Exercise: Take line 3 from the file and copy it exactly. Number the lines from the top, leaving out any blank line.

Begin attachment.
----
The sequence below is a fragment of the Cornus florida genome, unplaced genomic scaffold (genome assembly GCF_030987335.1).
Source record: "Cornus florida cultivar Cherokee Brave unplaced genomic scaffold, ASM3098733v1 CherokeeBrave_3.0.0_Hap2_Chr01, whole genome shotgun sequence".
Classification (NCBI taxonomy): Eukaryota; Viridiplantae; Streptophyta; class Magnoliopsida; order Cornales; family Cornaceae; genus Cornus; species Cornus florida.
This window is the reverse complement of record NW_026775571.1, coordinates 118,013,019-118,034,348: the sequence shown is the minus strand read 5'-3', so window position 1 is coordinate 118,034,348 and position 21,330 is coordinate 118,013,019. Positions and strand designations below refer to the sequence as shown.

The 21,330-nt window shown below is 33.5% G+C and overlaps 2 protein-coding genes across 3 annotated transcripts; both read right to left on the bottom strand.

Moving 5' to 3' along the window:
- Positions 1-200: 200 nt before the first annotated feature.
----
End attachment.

Classification (NCBI taxonomy): Eukaryota; Viridiplantae; Streptophyta; class Magnoliopsida; order Cornales; family Cornaceae; genus Cornus; species Cornus florida.